Does your cat drink enough water?
Would investing in a water fountain entice kitty to drink more water? Those are some of the questions we are going to look at today.
It should not be a surprise that getting cats to drink more water can be challenging. Cats are inherently desert hunters, and historically, they would have gotten most of their water from their prey such as mice or other rodents.
As more and more felines are inside-only cats, they are not getting their much-needed water from the prey. We humans need to make sure they stay hydrated to avoid dehydration and its potential detrimental side-effects.
How do we know if our cats are drinking enough water? Typically, cats need between 3.5–4.5 ounces of water per 5 pounds of body weight per day.
How much water does your cat need?
If you have a 10-pound cat, they should consume between 7–9 ounces of water – about half an average bottle of water. Keep in mind, the keyword here is consuming, not drinking, as cats don’t need to get all their water just from drinking.
A can of wet food is about 70–80% water. So, if your cat is eating wet food, they might get between 3.85–4.4 ounces of water from a single can (an average 5.5 once can). That’s half their daily water right there. But they still need the other half to keep in optimal health.
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There are lots of tips and tricks to getting cats to drink more water. They include:
- Using ceramic or stainless-steel water bowls, not plastic, that can retain bacteria and smells from detergent.
- Clean and refill the bowl every day.
- Adding some flavor like tuna juice (no onions or garlic flavorings though.
- Filling the water bowl to the same level.
- Making sure the depth and width of the water bowl fits your kitty.
- Try giving your cat bottled or filtered water. Some tap water is treated with fluoride, which might taste – or smell – unpleasant to your cat.
- The water in your cat’s bowl may taste different depending on the material it’s made from, or the source of the water itself. Just like many of us finicky humans might prefer to drink from plastic, ceramic, or glass, your cat may prefer ceramic or stainless steel.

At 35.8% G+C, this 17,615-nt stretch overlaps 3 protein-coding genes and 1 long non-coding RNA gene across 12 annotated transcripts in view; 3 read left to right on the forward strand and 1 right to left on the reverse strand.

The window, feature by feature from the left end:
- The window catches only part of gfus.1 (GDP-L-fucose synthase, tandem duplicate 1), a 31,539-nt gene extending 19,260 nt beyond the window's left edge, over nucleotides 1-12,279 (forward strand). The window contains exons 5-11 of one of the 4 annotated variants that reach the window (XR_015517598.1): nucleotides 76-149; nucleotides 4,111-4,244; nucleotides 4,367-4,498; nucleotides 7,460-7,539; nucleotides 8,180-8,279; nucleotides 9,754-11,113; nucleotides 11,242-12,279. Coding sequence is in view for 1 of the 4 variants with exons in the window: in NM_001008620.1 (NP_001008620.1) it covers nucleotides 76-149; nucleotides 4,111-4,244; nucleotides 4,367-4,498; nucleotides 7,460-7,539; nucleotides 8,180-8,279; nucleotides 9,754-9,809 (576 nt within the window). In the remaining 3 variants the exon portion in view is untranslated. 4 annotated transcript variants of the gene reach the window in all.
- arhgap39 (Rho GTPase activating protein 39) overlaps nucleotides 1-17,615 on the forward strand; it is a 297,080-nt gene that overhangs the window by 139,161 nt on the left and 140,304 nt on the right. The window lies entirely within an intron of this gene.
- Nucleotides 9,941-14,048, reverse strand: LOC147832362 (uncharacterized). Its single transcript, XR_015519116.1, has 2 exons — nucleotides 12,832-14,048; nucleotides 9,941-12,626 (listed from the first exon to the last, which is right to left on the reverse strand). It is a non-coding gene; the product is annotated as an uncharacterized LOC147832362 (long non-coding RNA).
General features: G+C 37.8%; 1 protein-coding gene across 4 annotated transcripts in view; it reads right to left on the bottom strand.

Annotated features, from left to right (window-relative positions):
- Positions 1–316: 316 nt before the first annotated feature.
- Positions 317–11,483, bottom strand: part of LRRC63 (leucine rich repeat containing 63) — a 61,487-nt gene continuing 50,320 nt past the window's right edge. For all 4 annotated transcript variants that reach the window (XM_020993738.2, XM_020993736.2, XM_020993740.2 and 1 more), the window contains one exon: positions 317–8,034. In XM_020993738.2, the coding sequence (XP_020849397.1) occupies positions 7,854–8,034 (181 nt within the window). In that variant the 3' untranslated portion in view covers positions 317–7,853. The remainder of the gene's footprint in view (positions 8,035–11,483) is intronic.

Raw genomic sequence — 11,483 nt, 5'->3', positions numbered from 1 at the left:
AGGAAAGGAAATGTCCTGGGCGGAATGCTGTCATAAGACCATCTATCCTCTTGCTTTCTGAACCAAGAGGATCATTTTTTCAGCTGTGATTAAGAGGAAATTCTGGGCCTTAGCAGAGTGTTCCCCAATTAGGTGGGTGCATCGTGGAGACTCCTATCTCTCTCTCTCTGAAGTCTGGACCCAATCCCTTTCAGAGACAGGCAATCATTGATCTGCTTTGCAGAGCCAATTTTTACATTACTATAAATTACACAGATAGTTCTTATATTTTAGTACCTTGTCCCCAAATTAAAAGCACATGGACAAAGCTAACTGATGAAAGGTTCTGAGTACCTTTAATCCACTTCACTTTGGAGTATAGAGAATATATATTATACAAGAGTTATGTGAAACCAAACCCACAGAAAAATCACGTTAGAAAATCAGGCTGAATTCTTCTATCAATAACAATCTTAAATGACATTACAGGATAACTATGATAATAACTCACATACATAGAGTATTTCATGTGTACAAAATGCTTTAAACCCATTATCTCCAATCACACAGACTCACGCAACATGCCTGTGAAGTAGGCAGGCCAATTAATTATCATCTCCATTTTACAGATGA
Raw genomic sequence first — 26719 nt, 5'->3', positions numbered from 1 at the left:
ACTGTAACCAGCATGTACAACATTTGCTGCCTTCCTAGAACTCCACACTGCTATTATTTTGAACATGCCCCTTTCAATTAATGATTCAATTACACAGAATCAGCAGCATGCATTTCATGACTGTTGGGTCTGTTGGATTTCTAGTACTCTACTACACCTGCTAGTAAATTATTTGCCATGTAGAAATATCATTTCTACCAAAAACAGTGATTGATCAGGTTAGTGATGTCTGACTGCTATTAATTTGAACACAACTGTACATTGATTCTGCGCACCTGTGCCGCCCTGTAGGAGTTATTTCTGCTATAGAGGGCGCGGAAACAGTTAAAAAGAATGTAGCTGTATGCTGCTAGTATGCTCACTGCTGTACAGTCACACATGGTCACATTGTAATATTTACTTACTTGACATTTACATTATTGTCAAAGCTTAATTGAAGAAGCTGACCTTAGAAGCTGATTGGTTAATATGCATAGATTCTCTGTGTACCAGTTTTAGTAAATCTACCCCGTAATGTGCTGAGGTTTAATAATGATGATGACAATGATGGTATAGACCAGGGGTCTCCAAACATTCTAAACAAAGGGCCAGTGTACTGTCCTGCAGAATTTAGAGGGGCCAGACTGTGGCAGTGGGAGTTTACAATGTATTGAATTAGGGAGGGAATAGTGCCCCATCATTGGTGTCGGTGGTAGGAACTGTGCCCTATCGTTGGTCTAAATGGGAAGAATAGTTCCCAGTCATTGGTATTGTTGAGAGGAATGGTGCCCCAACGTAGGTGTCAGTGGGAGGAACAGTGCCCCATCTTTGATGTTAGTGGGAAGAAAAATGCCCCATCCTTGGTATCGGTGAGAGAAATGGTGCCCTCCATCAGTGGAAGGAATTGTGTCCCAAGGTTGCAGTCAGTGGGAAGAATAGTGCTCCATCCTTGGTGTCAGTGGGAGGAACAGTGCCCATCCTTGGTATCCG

Additionally, cats may not like it when their water bowl is next to their food.
In the wild, they would not eat prey near water. First of all, the prey would pollute the water, and make it undrinkable, and secondly, bland, odorless water next to a delicious meal is not something cats find appetizing.
Why does my cat paw at the water bowl?
Cats have fairly poor depth perception as well as a blind spot right in front of their nose. This can make it difficult for them to see where the water in the bowl actually starts. Your cat may be dipping his paw in to test the water level.
If kitty does not like the shape of the water bowl, she may prefer licking her paws to drinking out of the water bowl.
If your cat does not drink enough water, remember cats often dislike deep, narrow food and water bowls which can push painfully back on their whiskers when they eat or drink.
Whiskers are sensitive, and cats don’t like to squish them. If the water bowl has a small diameter and the cat’s whiskers touch the sides when she tries to get a drink, she may opt to dip water out with her paw instead. A flat, shallow dish for water might encourage her to use her tongue.
Other reasons your cat may paw at the water include:
- Your cat may be trying to make sense of her environment
- Looking out for predators
- Or may simply be playing with the water
Some cats like running water
Does your cat drink enough water. You may be surprised. Some cats love drinking running water. They’ll run to the sink or jump in the bathtub, or stick their head in the toilet.
If your cat prefers drinking from a running faucet, it might be because they can hear the running water better than they can see the still water in the bowl.
Cats don’t like anything touching their whiskers, as those long facial whiskers are extremely sensitive, so much so they can even detect slight changes in the breeze. Whiskers also help with depth perception, as they let them know how wide an opening, like a doorway is.
Cats are subject to what is called ‘whisker stress’ when pressure is put on their whiskers while they eat or drink because these long facial hairs are touching the side of the bowl.
Still, other cats prefer to drink aerated water directly from the tap, a fountain, or even the toilet. Cats who splash their water before drinking may, in fact, be attempting to achieve a similar effect.
Why water fountains are good for cats
To summarize: here’s why a water fountain is a good investment for your cat.
- Cats do not like drinking from stagnant water sources.
- Cats are very cautious of what they ingest.
- Cats have a relatively low thirst drive.
Here’s a checklist of some things you should look for when purchasing your water fountain:
- They are ceramic.
- They have wide drinking surfaces.
- Their constant water flow inhibits bacterial growth.
- Their filters remove bad tastes and odors.
Once you’ve chosen a water fountain, read the instructions and set it up in a prominent area of your home. Cats in the wild drag their food away from their water source, so it’s best to set the fountain up across the room from any food dishes.
Don’t remove your cat’s previous water source right away. Cats sometimes time to get used to something new, and it’s important that your cat can still go back and get water from her old dish. Once you see your cat reliably drinking from the fountain several times per day, you can remove the old bowl.
Keep in mind, you must choose the water fountain that is right for you and your cat. What is your experience with water fountains for cats? Do you have a favorite that you would like to share with our readers?